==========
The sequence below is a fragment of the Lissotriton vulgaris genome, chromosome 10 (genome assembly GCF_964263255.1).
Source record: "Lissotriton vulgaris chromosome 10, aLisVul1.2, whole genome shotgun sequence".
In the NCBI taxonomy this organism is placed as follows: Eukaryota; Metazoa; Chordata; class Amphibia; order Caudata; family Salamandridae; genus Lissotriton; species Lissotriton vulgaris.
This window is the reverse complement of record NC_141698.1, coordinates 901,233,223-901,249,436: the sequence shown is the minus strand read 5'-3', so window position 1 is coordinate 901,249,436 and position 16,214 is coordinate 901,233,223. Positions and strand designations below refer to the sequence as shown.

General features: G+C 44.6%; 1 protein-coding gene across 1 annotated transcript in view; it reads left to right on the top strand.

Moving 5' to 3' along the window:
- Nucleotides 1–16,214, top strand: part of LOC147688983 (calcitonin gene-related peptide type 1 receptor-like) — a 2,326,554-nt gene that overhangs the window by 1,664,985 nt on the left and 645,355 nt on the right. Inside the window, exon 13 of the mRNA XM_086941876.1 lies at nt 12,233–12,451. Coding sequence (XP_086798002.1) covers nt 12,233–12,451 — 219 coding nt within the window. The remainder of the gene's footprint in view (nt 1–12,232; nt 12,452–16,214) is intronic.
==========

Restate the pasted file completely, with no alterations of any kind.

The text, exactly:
The sequence below is a fragment of the Lissotriton vulgaris genome, chromosome 10 (genome assembly GCF_964263255.1).
Source record: "Lissotriton vulgaris chromosome 10, aLisVul1.2, whole genome shotgun sequence".
In the NCBI taxonomy this organism is placed as follows: Eukaryota; Metazoa; Chordata; class Amphibia; order Caudata; family Salamandridae; genus Lissotriton; species Lissotriton vulgaris.
This window is the reverse complement of record NC_141698.1, coordinates 901,233,223-901,249,436: the sequence shown is the minus strand read 5'-3', so window position 1 is coordinate 901,249,436 and position 16,214 is coordinate 901,233,223. Positions and strand designations below refer to the sequence as shown.

General features: G+C 44.6%; 1 protein-coding gene across 1 annotated transcript in view; it reads left to right on the top strand.

Moving 5' to 3' along the window:
- Nucleotides 1–16,214, top strand: part of LOC147688983 (calcitonin gene-related peptide type 1 receptor-like) — a 2,326,554-nt gene that overhangs the window by 1,664,985 nt on the left and 645,355 nt on the right. Inside the window, exon 13 of the mRNA XM_086941876.1 lies at nt 12,233–12,451. Coding sequence (XP_086798002.1) covers nt 12,233–12,451 — 219 coding nt within the window. The remainder of the gene's footprint in view (nt 1–12,232; nt 12,452–16,214) is intronic.